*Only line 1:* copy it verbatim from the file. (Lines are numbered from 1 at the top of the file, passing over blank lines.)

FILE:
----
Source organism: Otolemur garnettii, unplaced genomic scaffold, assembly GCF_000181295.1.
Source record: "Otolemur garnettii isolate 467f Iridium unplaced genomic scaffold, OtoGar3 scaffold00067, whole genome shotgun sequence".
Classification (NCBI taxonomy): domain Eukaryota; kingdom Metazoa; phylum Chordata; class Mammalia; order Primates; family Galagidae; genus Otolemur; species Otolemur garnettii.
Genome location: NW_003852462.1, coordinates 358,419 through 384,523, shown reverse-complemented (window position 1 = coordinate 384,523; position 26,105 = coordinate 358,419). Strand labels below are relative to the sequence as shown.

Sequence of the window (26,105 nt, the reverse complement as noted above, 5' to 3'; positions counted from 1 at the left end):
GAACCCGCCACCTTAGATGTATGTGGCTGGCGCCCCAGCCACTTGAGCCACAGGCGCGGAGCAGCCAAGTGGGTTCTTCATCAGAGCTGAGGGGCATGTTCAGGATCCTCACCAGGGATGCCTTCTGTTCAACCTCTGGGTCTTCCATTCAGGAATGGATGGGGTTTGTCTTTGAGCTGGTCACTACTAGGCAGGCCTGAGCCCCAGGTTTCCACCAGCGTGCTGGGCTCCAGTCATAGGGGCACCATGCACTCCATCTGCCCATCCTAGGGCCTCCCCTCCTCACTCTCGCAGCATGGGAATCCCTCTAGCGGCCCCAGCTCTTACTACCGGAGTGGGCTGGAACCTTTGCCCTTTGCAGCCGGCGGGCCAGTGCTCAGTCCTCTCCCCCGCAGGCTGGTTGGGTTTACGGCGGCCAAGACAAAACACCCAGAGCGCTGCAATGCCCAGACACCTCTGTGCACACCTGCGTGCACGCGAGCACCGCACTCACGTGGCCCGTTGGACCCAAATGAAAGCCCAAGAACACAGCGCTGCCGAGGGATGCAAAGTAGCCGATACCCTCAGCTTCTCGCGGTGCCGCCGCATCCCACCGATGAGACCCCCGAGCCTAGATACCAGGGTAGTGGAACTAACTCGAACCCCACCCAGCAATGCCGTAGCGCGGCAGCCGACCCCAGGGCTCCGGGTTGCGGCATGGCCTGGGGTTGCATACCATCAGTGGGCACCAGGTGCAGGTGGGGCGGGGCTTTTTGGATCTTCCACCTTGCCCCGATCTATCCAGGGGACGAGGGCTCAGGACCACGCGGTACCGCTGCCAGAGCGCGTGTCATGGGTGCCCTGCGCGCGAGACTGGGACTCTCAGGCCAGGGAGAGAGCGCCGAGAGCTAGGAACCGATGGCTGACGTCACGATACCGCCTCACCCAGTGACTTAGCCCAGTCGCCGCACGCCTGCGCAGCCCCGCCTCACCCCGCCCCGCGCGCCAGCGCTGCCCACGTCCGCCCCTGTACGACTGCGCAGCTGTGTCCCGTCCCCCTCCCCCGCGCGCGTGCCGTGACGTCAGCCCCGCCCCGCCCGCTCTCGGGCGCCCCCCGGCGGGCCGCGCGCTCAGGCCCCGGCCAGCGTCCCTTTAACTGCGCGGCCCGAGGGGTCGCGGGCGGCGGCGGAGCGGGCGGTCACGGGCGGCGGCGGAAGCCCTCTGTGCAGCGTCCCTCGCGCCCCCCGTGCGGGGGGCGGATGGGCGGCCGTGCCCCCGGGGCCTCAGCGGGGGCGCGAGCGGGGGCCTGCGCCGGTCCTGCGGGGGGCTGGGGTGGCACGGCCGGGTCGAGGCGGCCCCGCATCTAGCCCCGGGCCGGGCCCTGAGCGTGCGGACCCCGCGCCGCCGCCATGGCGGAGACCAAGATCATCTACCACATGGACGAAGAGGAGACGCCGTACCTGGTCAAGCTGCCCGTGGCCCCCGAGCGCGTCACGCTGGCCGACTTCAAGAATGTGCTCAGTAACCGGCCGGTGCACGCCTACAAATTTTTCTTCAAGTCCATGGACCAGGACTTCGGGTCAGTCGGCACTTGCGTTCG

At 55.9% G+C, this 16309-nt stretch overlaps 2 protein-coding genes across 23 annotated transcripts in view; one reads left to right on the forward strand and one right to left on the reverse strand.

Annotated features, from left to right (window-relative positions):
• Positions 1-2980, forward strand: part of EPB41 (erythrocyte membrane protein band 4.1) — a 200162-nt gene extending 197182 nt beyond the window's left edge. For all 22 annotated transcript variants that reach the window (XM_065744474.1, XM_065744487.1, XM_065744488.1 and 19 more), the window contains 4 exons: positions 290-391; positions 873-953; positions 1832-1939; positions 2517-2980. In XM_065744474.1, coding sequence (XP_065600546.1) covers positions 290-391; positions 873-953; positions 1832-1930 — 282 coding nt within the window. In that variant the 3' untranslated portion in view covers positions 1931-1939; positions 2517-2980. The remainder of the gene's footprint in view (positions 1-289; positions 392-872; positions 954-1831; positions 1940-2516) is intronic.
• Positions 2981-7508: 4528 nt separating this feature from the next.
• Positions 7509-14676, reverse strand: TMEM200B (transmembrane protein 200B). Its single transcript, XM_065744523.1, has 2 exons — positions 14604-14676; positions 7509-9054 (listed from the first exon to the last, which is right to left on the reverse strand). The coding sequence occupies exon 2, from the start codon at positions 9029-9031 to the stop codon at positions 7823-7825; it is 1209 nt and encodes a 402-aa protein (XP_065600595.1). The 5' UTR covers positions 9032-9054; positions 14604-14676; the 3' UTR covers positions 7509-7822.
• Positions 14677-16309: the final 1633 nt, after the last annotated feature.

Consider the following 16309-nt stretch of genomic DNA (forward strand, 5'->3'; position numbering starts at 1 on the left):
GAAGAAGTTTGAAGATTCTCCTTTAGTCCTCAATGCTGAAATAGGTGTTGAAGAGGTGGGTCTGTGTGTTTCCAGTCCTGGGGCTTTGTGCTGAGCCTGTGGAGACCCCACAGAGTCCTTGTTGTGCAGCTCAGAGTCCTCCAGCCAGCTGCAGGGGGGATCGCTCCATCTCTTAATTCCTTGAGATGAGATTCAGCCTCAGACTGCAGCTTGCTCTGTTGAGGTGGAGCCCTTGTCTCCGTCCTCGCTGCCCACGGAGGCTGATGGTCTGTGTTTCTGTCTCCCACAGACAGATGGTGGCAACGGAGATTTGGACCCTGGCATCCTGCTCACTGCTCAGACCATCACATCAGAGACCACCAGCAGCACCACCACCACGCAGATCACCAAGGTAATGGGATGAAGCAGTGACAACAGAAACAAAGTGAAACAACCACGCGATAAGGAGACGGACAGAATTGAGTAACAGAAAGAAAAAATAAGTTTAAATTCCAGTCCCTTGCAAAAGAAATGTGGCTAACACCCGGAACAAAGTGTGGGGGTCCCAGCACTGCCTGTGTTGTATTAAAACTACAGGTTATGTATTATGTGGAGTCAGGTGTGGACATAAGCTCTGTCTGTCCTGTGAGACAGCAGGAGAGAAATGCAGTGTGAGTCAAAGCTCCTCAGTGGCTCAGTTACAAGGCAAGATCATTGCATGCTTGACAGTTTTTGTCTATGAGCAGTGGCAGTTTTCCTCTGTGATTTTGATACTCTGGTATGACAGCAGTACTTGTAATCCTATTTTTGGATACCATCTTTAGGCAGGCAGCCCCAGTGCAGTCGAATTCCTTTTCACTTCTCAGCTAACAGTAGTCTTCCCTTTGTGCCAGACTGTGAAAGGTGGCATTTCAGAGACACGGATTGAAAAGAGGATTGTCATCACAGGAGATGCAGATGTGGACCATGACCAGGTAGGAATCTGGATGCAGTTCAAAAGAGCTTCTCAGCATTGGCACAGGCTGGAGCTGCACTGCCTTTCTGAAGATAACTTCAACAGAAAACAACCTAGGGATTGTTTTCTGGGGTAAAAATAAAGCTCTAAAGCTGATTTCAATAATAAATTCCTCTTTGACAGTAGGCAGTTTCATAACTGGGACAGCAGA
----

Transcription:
Source organism: Otolemur garnettii, unplaced genomic scaffold, assembly GCF_000181295.1.